Investigation of the effects of particle size on fragmentation during tableting
Particle size is a critical parameter during tablet production as it can impact tabletability, flowability, and dissolution rate of the final product.
The purpose of this study was to investigate the effect of initial particle size on fragmentation of pharmaceutical materials during tableting. Initial particle size fractions ranging from 0-125 to 355–500 µm of dibasic calcium phosphate (DCP), lactose monohydrate, and agglomerated and non-agglomerated microcrystalline cellulose (MCC) were blended with magnesium stearate and compressed into tablets. Larger initial particle sizes were found to fragment more extensively than smaller initial particle sizes for all materials based on the particle size distributions determined by laser diffraction.
DCP was found to fragment most extensively followed by lactose and both MCCs. The fragmentation degrees of DCP, lactose, agglomerated and non-agglomerated MCC reached 95, 81, 32, and 29%, respectively. These findings were further supported by an increase in specific surface area with increasing compression pressure of compressed particles. The NIR spectral baseline offset from tablets was found to increase with increasing compression pressure up to 50 MPa for all materials, which was the same compression pressure range where fragmentation was observed.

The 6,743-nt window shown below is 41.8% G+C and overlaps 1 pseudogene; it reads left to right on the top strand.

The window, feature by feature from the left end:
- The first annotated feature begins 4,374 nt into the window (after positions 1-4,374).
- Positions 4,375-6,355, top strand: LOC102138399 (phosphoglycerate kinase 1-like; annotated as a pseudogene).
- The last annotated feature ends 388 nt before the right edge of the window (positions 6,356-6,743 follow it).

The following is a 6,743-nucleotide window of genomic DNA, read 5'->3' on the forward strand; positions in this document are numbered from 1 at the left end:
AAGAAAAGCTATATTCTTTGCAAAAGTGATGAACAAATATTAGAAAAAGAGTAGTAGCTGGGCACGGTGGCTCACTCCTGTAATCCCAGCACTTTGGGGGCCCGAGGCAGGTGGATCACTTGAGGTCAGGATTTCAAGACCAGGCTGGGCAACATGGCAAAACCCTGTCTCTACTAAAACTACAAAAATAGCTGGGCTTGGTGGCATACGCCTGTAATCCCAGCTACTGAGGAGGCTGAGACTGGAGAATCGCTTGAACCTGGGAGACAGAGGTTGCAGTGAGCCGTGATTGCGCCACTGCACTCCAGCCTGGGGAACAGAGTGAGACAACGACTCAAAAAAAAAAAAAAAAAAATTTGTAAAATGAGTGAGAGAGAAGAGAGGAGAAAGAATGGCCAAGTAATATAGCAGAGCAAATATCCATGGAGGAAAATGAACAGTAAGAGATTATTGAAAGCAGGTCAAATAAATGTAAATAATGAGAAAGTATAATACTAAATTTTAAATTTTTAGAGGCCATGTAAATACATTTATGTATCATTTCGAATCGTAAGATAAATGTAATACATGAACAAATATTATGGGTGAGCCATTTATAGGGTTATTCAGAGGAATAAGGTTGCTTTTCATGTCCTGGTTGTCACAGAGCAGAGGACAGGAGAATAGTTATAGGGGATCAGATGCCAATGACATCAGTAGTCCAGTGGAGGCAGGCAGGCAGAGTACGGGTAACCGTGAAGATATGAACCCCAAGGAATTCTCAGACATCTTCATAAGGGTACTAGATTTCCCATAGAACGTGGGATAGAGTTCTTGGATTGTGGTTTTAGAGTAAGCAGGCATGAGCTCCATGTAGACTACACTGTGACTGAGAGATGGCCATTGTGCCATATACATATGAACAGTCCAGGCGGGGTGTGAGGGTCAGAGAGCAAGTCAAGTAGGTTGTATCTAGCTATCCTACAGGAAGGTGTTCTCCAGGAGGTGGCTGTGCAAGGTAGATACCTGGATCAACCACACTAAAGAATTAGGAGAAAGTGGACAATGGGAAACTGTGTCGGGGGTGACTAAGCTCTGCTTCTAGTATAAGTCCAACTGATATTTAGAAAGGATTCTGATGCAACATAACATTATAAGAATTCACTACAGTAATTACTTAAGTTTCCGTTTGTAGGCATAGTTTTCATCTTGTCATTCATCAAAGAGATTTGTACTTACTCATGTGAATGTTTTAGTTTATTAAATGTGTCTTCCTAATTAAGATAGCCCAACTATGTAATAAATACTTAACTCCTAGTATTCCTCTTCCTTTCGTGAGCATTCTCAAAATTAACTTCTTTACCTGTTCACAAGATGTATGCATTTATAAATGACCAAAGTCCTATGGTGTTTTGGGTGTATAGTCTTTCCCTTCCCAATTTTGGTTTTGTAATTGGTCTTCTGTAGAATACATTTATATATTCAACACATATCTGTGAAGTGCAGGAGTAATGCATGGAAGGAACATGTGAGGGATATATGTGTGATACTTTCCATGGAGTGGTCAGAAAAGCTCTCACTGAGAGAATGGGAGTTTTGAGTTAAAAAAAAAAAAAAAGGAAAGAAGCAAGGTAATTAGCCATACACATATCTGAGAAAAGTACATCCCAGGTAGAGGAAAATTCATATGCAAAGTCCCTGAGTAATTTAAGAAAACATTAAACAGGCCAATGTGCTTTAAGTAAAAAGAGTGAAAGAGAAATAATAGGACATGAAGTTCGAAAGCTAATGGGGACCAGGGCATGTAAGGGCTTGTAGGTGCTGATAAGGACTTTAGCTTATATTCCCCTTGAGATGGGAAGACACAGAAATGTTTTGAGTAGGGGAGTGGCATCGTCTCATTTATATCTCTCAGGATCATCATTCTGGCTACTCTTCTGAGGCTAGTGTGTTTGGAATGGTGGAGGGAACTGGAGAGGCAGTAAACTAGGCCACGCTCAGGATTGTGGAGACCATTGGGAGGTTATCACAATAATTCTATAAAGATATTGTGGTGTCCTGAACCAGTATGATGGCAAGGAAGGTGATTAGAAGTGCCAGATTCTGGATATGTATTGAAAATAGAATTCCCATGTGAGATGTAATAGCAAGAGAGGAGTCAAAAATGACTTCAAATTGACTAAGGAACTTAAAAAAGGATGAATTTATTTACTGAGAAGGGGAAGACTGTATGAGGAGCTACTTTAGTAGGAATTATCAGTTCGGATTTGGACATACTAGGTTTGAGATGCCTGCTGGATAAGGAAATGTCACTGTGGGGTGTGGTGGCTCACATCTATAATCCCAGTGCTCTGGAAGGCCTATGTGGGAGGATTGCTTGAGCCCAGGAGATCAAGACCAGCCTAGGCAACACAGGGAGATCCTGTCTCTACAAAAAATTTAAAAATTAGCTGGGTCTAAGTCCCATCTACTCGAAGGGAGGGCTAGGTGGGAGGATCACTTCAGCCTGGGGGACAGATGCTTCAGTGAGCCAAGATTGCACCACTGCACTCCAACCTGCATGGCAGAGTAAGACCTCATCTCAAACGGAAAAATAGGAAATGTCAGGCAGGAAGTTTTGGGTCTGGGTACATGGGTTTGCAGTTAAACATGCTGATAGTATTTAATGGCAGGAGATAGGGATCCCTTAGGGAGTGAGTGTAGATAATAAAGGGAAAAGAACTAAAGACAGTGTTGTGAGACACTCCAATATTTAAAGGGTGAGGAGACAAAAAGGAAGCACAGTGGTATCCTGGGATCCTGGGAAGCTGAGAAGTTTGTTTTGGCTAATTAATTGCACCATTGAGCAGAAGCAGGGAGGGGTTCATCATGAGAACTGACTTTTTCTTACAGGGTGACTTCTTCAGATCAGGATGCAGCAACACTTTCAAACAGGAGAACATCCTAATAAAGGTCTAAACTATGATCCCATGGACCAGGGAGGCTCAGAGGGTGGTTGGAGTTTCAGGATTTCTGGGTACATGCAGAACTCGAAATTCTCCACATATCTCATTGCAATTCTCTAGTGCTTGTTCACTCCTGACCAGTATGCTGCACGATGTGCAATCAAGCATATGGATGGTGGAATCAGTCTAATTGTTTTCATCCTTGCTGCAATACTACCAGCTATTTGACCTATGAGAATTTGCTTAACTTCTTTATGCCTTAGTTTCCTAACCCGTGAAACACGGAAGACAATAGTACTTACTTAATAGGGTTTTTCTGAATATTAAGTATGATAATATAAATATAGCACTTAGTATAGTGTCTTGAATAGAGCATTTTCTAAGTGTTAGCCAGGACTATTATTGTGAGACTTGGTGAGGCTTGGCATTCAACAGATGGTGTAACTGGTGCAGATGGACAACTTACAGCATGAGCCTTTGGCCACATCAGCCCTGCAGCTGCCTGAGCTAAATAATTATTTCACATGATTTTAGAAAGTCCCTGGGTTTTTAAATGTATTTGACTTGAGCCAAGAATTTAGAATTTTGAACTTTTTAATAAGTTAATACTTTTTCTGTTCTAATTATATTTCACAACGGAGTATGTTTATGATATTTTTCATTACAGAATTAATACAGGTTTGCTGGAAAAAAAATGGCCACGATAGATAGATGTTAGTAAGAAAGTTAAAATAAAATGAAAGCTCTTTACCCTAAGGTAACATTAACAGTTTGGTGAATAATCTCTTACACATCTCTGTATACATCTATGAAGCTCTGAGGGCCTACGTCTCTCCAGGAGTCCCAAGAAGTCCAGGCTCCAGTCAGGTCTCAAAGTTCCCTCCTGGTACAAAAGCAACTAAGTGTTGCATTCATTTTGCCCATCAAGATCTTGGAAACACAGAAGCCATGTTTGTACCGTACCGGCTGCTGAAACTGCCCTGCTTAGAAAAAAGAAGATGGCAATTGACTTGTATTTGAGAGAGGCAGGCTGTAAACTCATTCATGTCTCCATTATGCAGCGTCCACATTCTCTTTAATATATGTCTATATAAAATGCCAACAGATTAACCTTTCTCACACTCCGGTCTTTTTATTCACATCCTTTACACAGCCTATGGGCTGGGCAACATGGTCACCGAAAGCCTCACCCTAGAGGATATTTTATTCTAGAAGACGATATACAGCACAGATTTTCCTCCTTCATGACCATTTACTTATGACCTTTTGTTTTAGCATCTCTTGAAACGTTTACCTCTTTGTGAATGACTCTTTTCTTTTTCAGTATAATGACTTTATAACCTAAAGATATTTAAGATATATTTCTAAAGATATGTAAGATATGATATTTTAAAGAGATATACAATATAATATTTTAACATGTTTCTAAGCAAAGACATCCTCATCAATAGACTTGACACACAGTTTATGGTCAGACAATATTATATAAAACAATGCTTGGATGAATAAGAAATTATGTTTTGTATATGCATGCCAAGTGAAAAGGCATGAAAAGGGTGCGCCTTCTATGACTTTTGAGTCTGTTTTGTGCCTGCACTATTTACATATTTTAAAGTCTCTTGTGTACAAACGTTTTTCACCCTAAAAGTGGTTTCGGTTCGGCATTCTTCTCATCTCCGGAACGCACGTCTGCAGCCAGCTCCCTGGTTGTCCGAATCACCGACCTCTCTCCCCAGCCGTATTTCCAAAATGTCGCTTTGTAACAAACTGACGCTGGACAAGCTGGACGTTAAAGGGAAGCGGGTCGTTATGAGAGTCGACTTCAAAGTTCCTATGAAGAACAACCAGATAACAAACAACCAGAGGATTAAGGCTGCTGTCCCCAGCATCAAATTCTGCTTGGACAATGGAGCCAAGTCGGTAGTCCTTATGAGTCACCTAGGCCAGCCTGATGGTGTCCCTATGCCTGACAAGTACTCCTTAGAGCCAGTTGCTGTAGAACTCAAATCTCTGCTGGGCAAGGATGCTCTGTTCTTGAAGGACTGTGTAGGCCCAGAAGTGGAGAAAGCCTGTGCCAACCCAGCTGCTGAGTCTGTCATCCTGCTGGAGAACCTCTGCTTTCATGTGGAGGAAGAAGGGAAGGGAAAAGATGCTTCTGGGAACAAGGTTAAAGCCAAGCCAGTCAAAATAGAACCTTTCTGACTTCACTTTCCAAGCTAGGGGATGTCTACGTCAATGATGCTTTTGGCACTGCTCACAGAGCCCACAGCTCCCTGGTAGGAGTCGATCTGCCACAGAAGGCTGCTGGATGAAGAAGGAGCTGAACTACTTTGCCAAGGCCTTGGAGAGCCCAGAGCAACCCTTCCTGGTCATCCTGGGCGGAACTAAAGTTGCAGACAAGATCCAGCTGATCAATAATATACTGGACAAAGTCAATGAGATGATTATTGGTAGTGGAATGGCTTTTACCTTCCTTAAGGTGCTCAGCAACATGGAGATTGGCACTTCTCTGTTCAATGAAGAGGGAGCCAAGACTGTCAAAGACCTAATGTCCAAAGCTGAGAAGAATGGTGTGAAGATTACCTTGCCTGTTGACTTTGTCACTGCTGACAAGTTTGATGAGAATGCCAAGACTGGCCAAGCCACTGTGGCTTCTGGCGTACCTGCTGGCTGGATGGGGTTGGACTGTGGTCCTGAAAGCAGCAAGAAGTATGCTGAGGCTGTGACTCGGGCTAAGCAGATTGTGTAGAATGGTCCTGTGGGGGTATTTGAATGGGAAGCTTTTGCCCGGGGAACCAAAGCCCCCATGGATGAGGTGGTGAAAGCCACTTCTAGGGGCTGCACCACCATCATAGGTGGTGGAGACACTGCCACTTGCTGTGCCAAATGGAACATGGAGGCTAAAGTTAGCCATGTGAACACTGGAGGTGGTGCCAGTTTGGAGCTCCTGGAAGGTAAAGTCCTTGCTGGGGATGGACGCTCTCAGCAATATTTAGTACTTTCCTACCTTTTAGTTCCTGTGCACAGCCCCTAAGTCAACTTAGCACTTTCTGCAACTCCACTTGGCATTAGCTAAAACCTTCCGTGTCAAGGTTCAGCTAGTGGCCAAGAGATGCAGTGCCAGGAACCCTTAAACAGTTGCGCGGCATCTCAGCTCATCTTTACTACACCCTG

The NIR spectral slope from tablets as a function of compression pressure furthermore showed a similar trend as the tabletability profiles. NIR spectroscopy can thereby potentially be used as a surrogate control strategy for assessing compression related particle size changes and possibly tablet density and deformation behavior during tablet production. More on particle size effects in tableting